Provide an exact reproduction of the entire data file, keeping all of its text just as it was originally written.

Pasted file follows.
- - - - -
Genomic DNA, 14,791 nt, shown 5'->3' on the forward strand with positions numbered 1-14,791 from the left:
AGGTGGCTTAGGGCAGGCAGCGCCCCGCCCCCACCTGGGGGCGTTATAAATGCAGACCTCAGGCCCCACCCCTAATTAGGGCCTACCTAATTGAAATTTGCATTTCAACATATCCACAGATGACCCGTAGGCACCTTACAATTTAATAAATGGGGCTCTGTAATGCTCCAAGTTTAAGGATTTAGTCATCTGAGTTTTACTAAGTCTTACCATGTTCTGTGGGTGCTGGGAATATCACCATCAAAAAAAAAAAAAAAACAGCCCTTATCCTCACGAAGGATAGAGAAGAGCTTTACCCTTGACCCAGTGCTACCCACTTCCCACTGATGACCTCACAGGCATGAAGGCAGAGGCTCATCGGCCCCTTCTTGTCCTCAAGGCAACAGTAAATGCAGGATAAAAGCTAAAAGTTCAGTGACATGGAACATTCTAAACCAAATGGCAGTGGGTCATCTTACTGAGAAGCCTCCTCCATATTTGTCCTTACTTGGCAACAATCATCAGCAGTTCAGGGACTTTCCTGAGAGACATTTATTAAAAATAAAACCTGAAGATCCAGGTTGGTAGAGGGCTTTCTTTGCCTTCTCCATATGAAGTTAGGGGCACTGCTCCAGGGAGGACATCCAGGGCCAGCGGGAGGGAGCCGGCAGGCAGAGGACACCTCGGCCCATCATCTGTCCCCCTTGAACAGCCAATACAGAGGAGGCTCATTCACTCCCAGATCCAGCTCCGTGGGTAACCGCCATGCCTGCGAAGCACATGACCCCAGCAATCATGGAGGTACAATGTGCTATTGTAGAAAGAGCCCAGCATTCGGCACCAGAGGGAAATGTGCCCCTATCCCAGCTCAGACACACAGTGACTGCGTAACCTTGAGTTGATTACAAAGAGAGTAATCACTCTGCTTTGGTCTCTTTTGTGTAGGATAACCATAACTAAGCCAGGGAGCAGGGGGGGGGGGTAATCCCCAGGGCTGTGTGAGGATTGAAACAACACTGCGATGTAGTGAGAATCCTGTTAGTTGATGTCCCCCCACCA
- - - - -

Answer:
Genomic DNA, 14,791 nt, shown 5'->3' on the forward strand with positions numbered 1-14,791 from the left:
AGGTGGCTTAGGGCAGGCAGCGCCCCGCCCCCACCTGGGGGCGTTATAAATGCAGACCTCAGGCCCCACCCCTAATTAGGGCCTACCTAATTGAAATTTGCATTTCAACATATCCACAGATGACCCGTAGGCACCTTACAATTTAATAAATGGGGCTCTGTAATGCTCCAAGTTTAAGGATTTAGTCATCTGAGTTTTACTAAGTCTTACCATGTTCTGTGGGTGCTGGGAATATCACCATCAAAAAAAAAAAAAAAACAGCCCTTATCCTCACGAAGGATAGAGAAGAGCTTTACCCTTGACCCAGTGCTACCCACTTCCCACTGATGACCTCACAGGCATGAAGGCAGAGGCTCATCGGCCCCTTCTTGTCCTCAAGGCAACAGTAAATGCAGGATAAAAGCTAAAAGTTCAGTGACATGGAACATTCTAAACCAAATGGCAGTGGGTCATCTTACTGAGAAGCCTCCTCCATATTTGTCCTTACTTGGCAACAATCATCAGCAGTTCAGGGACTTTCCTGAGAGACATTTATTAAAAATAAAACCTGAAGATCCAGGTTGGTAGAGGGCTTTCTTTGCCTTCTCCATATGAAGTTAGGGGCACTGCTCCAGGGAGGACATCCAGGGCCAGCGGGAGGGAGCCGGCAGGCAGAGGACACCTCGGCCCATCATCTGTCCCCCTTGAACAGCCAATACAGAGGAGGCTCATTCACTCCCAGATCCAGCTCCGTGGGTAACCGCCATGCCTGCGAAGCACATGACCCCAGCAATCATGGAGGTACAATGTGCTATTGTAGAAAGAGCCCAGCATTCGGCACCAGAGGGAAATGTGCCCCTATCCCAGCTCAGACACACAGTGACTGCGTAACCTTGAGTTGATTACAAAGAGAGTAATCACTCTGCTTTGGTCTCTTTTGTGTAGGATAACCATAACTAAGCCAGGGAGCAGGGGGGGGGGGTAATCCCCAGGGCTGTGTGAGGATTGAAACAACACTGCGATGTAGTGAGAATCCTGTTAGTTGATGTCCCCCCACCA